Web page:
A candidate, who sets up very easy and reachable objectives, will have revealed that his fear of failure overshadows his ambitions.

Test responses that are stories about attaining challenging goals, setting new records, successful completion of difficult tasks, and doing something not done before, will all score on achievement.

This may be a nAch picture - What happened? - Write a story
This may be a nAch picture - What happened? - Write a story.

According to theory, an answer that reveals a low level of ambition may be characterized by that the main character gives in to pressure, he tries to avoid responsibility and thus fails in his efforts to achieve his goals.

To qualify as a manager in a large organization you must have a strong need for power, but however a moderate need for achievement and affiliation. To qualify as a manager in smaller organizations you must have a strong need for power, a moderate need for achievement and a low need for affiliation.

Stories that are about influencing others, defeating an opponent or competitor, winning an argumentation, or attaining a position of greater authority will all reflect need for power.

Stories about eternal friendship, everlasting love, establishing or restoring close and friendly relationships, joining groups, participating in pleasant social activities, and enjoying shared activities with family or friends will score on affiliation.

Ricard Atkinson moderated McClelland ideas. He showed that we all balance our aspirations with our fear of failure. If we want to put a new motherboard in your computer or build a new carport, we will consider in advance, whether we have the right knowledge, the right tools and the right materials. Possibly, we may decide to abandon the project or leave it to a professional.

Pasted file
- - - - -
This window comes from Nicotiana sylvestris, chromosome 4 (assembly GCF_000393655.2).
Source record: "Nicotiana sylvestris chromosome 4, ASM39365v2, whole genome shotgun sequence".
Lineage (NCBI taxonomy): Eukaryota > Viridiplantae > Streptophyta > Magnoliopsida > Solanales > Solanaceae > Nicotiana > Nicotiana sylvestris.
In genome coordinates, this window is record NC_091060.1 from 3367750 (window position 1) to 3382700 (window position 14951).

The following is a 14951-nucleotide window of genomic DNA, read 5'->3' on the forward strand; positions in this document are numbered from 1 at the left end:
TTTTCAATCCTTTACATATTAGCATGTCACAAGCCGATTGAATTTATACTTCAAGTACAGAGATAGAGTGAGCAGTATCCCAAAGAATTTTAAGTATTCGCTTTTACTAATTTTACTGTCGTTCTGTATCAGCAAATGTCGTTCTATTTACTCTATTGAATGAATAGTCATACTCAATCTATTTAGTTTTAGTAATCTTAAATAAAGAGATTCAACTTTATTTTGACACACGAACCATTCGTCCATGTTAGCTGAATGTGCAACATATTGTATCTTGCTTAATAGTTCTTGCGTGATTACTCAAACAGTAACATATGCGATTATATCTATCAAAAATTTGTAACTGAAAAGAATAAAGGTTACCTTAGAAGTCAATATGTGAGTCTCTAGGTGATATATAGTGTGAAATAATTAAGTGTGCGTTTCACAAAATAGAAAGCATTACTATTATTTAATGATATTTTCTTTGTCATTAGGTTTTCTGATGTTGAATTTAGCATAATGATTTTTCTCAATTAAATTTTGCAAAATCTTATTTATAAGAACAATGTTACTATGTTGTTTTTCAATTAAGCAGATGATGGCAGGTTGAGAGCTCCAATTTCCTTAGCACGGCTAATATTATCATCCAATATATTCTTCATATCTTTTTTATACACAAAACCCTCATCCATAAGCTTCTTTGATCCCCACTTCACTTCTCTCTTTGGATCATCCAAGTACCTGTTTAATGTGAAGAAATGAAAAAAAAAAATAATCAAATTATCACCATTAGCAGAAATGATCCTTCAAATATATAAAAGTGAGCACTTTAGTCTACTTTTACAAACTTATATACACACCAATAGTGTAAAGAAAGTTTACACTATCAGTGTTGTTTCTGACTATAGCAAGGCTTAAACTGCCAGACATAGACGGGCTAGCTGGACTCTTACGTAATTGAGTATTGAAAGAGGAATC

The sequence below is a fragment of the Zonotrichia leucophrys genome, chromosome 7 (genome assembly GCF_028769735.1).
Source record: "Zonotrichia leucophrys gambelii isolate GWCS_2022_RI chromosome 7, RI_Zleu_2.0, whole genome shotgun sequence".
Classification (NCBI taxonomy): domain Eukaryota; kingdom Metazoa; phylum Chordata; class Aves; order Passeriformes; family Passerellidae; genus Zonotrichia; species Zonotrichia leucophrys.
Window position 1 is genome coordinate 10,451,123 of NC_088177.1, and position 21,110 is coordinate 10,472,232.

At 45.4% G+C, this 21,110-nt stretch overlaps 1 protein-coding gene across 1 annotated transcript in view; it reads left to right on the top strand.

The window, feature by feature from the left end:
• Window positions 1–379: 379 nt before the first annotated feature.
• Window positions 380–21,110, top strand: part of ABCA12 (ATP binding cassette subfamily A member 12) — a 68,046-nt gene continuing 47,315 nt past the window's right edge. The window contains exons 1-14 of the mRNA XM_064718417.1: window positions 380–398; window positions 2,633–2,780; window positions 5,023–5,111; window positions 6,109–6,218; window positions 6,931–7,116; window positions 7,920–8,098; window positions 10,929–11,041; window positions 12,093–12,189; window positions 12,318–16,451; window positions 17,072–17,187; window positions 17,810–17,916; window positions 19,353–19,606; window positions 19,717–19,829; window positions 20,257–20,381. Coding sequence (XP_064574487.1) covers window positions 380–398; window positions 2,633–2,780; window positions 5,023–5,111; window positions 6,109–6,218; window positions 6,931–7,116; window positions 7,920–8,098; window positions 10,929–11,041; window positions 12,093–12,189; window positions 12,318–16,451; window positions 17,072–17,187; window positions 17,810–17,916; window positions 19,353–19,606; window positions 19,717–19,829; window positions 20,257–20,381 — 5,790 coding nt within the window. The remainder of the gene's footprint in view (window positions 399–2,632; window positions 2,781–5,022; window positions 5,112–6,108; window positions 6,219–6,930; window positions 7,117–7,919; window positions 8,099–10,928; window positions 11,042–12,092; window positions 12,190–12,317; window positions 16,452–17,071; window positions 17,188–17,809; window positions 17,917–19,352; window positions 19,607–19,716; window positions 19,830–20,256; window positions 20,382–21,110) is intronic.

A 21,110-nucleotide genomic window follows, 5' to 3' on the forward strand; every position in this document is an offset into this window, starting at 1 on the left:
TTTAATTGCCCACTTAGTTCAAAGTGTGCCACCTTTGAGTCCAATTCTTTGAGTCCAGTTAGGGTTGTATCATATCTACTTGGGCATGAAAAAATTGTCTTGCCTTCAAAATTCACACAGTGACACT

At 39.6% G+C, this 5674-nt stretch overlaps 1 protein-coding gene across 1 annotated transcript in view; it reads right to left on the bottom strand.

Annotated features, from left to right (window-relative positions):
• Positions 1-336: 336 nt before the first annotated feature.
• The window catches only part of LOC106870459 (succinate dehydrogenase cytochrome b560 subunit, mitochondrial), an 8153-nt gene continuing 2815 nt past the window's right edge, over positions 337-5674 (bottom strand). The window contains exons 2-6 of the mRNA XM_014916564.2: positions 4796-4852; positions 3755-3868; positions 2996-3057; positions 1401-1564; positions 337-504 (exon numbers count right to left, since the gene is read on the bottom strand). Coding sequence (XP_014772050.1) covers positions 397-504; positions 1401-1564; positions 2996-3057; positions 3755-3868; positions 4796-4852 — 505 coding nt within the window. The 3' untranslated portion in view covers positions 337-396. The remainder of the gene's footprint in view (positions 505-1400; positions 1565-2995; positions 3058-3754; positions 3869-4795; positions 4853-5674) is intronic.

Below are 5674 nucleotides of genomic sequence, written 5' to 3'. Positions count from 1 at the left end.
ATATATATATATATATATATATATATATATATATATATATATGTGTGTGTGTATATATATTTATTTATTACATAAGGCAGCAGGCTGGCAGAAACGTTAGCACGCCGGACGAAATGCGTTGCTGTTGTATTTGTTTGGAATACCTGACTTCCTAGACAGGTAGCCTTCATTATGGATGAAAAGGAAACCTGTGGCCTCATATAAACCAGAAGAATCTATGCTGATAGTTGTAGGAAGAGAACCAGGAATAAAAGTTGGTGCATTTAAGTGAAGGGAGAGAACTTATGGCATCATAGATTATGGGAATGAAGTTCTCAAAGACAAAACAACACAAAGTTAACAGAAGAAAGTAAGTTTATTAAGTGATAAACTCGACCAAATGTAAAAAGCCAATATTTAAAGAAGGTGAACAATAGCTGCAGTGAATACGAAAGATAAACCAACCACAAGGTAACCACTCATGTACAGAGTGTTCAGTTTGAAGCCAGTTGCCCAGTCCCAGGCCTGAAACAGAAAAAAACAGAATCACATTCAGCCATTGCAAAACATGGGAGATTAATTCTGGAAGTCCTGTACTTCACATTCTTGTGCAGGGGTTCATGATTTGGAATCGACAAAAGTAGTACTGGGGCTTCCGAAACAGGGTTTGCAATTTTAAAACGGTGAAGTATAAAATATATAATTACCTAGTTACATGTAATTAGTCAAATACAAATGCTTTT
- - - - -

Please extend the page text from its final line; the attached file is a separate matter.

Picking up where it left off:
We can only fear that a really ambitious person, who burns for his cause, will have a difficult life in today's huge business organizations. He may easily be labeled as arguer and troublemaker. In the large international companies, it is important for the career to look upward in the organization and try to spy out, what kinds of solutions the top executives at heart prefer. When you decide on these options, you will get a reputation for leadership qualities and great judgment.
On Department of Psychology University of Tennessee can be found a discussion about the origin of Murray og Morgan's TAT pictures.
On Deparmento de Personalida Universidad de Salamanca can be found an "Objective administration and scoring for the Tematic Apperception Test (TAT)"
On The highlights can be found examples of reports of TAT stories and verbal descriptions of the pictures.
At Boston University, Harvard, can be found a very informative power point presentation, "Achievement Motivation" - www.psychology.ccsu.edu/engwall/Achievement%20Motivation.ppt - (copy to browser).
Gps writes on "Great Plains Sceptic": The Thematic Apperception Test - Science or Pseudoscience?

Literature: "The Cult of Personality Testing" by Annie Murphy Paul. "Free Press" New York 2004.

This article is a contribution to the debate on personality tests and Dalum Hjallese Debate Club assumes no liability for a use of the article in real life.